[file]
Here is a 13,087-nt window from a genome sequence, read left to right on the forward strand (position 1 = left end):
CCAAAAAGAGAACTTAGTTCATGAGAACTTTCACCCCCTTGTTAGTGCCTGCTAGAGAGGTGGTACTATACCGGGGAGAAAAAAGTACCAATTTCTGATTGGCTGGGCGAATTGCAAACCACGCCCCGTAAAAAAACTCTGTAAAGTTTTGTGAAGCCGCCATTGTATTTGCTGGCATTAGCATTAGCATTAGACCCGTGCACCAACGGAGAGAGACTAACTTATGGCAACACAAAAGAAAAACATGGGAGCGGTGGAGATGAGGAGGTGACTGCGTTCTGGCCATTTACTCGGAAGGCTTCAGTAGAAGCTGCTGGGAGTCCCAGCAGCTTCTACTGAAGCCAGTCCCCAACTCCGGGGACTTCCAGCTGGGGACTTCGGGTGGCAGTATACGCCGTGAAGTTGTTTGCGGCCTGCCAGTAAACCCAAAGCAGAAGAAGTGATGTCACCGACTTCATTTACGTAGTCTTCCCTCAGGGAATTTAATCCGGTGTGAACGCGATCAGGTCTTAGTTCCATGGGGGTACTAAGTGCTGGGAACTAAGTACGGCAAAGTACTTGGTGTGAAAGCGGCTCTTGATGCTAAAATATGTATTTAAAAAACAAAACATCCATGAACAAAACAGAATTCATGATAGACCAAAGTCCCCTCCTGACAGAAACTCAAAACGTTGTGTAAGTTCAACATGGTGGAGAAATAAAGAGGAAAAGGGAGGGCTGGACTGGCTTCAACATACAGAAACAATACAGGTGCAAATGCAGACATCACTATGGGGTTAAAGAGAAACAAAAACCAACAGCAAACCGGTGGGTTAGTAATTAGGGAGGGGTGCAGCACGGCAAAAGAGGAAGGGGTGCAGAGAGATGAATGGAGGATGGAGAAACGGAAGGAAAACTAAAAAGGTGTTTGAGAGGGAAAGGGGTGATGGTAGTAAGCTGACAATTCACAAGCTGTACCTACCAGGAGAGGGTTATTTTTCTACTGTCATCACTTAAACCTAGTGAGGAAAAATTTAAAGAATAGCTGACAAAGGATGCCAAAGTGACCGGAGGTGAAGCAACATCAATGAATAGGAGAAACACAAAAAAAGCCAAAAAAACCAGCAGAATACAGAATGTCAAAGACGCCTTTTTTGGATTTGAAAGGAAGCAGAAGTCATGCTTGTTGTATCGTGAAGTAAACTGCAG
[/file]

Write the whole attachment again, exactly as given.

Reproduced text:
Here is a 13,087-nt window from a genome sequence, read left to right on the forward strand (position 1 = left end):
CCAAAAAGAGAACTTAGTTCATGAGAACTTTCACCCCCTTGTTAGTGCCTGCTAGAGAGGTGGTACTATACCGGGGAGAAAAAAGTACCAATTTCTGATTGGCTGGGCGAATTGCAAACCACGCCCCGTAAAAAAACTCTGTAAAGTTTTGTGAAGCCGCCATTGTATTTGCTGGCATTAGCATTAGCATTAGACCCGTGCACCAACGGAGAGAGACTAACTTATGGCAACACAAAAGAAAAACATGGGAGCGGTGGAGATGAGGAGGTGACTGCGTTCTGGCCATTTACTCGGAAGGCTTCAGTAGAAGCTGCTGGGAGTCCCAGCAGCTTCTACTGAAGCCAGTCCCCAACTCCGGGGACTTCCAGCTGGGGACTTCGGGTGGCAGTATACGCCGTGAAGTTGTTTGCGGCCTGCCAGTAAACCCAAAGCAGAAGAAGTGATGTCACCGACTTCATTTACGTAGTCTTCCCTCAGGGAATTTAATCCGGTGTGAACGCGATCAGGTCTTAGTTCCATGGGGGTACTAAGTGCTGGGAACTAAGTACGGCAAAGTACTTGGTGTGAAAGCGGCTCTTGATGCTAAAATATGTATTTAAAAAACAAAACATCCATGAACAAAACAGAATTCATGATAGACCAAAGTCCCCTCCTGACAGAAACTCAAAACGTTGTGTAAGTTCAACATGGTGGAGAAATAAAGAGGAAAAGGGAGGGCTGGACTGGCTTCAACATACAGAAACAATACAGGTGCAAATGCAGACATCACTATGGGGTTAAAGAGAAACAAAAACCAACAGCAAACCGGTGGGTTAGTAATTAGGGAGGGGTGCAGCACGGCAAAAGAGGAAGGGGTGCAGAGAGATGAATGGAGGATGGAGAAACGGAAGGAAAACTAAAAAGGTGTTTGAGAGGGAAAGGGGTGATGGTAGTAAGCTGACAATTCACAAGCTGTACCTACCAGGAGAGGGTTATTTTTCTACTGTCATCACTTAAACCTAGTGAGGAAAAATTTAAAGAATAGCTGACAAAGGATGCCAAAGTGACCGGAGGTGAAGCAACATCAATGAATAGGAGAAACACAAAAAAAGCCAAAAAAACCAGCAGAATACAGAATGTCAAAGACGCCTTTTTTGGATTTGAAAGGAAGCAGAAGTCATGCTTGTTGTATCGTGAAGTAAACTGCAG